Data compiled by the Harvard Business Review found that 41% of U.S. employees cashed out some or all of their 401(k) funds upon leaving their employer. Of those who did cash out their 401(k) when changing jobs, a staggering 85% drained the entire balance of their 401(k) accounts on their way out the door. Here’s why that’s a bad idea — and what you should do instead.
The Importance of Your Retirement Plan
By the time you retire, you’ll have spent decades working. While the idea of saving for a goal that’s 10, 25 or even 40 years away often doesn’t have a lot of appeal, it’s an essential component of living well during your golden years. That’s why retirement savings accounts like 401(k)s are designed to keep your money invested until you hit a certain age, but because the United States is the only developed economy that permits companies to give the cash-out option to departing workers, many Americans cash out their retirement plans too soon and then find themselves struggling to make ends meet as they age.
Options When You Leave Your Job
Whenever you experience a career change, you have the opportunity to make a decision about funds in your old employer-sponsored retirement plan. Depending on the situation, you generally have four options:
- Leave the funds with your former employer’s plan
- Transfer your funds to an employer-sponsored plan at your new workplace
- Rollover your funds to an IRA
- Withdraw all the money
If you’re not at retirement age, any of the first three options that leaves the money invested is the best way to prepare for your future.
The Implications of Cashing Out a 401(k) When Changing Jobs
When you’re out of work, it can be tempting to tap into the savings you’ve accrued, especially if some of the money in your 401(k) came from an employer-offered 401(k) matching program. However, experts say this type of withdrawal should only be used as a last resort, as these accounts were created to be long-term savings vehicles for retirement. If you take an early withdrawal from a retirement plan, like an IRA or a 401(k), before you reach age 59 1/2, and you don’t meet the requirements for an exception – such as having a permanent disability or paying for unreimbursed medical expenses – you will likely have to pay an additional 10% early withdrawal penalty on distributions made before retirement age. Early withdrawals also count as taxable income, so you will have to pay income tax on the amount cashed out in addition to the 10% penalty. But perhaps the most detrimental aspect of a 401(k) cash out after leaving your job is that you’re taking money away from your future self.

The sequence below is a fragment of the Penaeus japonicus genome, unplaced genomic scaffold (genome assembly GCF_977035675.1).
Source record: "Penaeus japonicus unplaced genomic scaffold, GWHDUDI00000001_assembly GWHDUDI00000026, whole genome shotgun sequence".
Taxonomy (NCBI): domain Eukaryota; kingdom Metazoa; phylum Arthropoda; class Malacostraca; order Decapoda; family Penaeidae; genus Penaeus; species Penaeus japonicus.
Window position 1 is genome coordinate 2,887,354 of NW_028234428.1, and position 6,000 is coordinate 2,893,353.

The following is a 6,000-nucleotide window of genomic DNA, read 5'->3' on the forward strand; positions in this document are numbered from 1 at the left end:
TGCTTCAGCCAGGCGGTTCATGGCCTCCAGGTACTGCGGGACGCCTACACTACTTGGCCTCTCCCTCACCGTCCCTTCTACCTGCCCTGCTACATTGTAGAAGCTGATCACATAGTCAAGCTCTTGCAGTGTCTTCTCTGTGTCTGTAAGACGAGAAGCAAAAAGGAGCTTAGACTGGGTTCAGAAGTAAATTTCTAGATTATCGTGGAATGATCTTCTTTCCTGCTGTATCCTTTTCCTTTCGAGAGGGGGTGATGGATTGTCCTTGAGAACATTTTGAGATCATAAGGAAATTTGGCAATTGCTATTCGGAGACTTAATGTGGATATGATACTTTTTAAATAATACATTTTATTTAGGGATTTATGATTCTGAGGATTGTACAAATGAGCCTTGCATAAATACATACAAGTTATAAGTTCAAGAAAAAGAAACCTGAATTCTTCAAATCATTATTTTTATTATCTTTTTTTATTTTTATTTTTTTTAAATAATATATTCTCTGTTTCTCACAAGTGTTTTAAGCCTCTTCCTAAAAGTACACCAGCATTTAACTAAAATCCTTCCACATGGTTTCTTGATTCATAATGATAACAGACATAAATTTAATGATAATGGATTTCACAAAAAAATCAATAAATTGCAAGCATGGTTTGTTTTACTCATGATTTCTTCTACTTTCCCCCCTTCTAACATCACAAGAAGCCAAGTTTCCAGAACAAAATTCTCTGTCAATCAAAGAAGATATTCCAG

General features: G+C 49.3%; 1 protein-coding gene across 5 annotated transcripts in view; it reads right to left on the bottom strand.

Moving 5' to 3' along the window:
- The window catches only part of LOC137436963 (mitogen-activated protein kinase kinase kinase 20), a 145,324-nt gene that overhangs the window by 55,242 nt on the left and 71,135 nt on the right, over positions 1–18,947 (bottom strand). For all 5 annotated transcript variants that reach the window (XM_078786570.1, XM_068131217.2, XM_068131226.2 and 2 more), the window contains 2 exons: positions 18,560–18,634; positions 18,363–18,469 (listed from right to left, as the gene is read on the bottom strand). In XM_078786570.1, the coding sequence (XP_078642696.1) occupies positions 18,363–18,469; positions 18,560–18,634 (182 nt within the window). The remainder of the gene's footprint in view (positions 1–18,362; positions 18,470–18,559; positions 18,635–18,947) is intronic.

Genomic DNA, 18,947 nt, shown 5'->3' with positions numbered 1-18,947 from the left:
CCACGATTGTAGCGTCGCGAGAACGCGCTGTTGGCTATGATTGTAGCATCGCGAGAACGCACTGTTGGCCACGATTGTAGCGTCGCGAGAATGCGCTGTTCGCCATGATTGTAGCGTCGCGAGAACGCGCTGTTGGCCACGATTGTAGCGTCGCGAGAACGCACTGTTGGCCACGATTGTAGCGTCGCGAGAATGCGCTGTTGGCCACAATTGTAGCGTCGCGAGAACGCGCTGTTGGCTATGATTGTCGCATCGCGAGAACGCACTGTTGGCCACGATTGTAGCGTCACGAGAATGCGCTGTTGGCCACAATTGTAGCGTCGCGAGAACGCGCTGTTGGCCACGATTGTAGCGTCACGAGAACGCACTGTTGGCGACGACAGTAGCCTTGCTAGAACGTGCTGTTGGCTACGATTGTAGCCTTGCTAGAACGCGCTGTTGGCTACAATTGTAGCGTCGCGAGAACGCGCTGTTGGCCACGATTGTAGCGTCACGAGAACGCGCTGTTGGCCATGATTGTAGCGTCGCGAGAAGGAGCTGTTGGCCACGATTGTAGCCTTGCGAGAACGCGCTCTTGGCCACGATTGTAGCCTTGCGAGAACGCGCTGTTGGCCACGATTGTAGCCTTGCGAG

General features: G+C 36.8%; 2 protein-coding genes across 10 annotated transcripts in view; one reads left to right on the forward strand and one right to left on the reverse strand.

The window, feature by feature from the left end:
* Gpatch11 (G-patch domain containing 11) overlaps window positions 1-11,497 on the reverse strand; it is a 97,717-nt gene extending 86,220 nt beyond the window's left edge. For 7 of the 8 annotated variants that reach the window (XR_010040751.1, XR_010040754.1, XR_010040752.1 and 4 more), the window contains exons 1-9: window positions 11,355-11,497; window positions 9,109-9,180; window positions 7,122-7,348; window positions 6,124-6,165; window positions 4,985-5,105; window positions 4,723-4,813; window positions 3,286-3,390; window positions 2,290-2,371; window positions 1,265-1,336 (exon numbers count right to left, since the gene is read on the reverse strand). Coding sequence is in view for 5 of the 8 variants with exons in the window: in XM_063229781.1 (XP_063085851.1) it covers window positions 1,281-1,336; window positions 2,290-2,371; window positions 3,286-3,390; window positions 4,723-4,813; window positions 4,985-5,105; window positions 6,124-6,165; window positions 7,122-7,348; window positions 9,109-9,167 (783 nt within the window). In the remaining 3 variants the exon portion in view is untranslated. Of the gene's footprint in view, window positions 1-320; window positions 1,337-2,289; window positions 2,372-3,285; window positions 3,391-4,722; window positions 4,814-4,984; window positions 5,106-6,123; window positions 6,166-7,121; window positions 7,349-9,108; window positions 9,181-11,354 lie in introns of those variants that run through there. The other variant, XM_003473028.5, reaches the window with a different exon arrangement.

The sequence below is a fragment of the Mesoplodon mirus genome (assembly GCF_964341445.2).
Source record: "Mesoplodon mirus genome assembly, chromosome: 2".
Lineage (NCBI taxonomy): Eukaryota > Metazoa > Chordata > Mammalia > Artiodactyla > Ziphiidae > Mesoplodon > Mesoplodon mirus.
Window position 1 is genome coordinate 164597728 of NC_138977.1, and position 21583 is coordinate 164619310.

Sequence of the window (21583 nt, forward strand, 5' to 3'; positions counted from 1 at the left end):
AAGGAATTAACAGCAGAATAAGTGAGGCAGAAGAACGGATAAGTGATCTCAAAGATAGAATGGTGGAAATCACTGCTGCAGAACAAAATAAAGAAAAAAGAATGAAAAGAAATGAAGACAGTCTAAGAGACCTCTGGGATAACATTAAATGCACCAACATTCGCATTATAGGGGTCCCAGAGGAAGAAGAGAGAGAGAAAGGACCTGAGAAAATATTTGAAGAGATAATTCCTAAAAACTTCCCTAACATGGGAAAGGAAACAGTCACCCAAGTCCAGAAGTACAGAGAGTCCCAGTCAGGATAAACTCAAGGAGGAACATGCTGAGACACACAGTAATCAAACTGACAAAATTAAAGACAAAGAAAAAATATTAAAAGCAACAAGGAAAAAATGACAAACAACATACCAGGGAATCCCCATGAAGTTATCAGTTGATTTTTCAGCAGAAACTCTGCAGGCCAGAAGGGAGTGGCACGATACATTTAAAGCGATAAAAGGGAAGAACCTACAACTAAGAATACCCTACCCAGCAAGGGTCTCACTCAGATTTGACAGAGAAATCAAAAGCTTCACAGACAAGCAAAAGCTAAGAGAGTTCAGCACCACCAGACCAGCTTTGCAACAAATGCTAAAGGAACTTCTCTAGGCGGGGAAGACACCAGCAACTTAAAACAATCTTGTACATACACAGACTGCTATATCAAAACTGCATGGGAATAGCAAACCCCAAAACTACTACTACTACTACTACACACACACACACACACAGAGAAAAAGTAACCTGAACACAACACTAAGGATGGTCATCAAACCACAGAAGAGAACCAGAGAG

While you may be able to borrow against your 401(k) and repay that money over five years, you should avoid leveraging this option. You will be required to pay back interest and fees, and you’ll also lose the growth you would have seen in your retirement account over that time.
Retirement is expensive; on average, people are living approximately twenty years after they retire and will need to replace 55-80% of their pre-retirement income for each year. Add in the impact of inflation, and you’re looking at needing a sizeable nest egg.
What to Do With Your 401(k) After Leaving a Job
Every year retirement funds are lost or abandoned when people leave their old employers. Instead of cashing out, evaluate whether you should keep your assets in your current plan, transfer assets to your new employers’ plan or rollover your balance to an IRA. If you’re not sure what option would be best for you, contact a Farm Bureau agent or financial advisor. We can help you make decisions about how to put your money to work and then can take action on those decisions, ensuring you are making progress toward your retirement.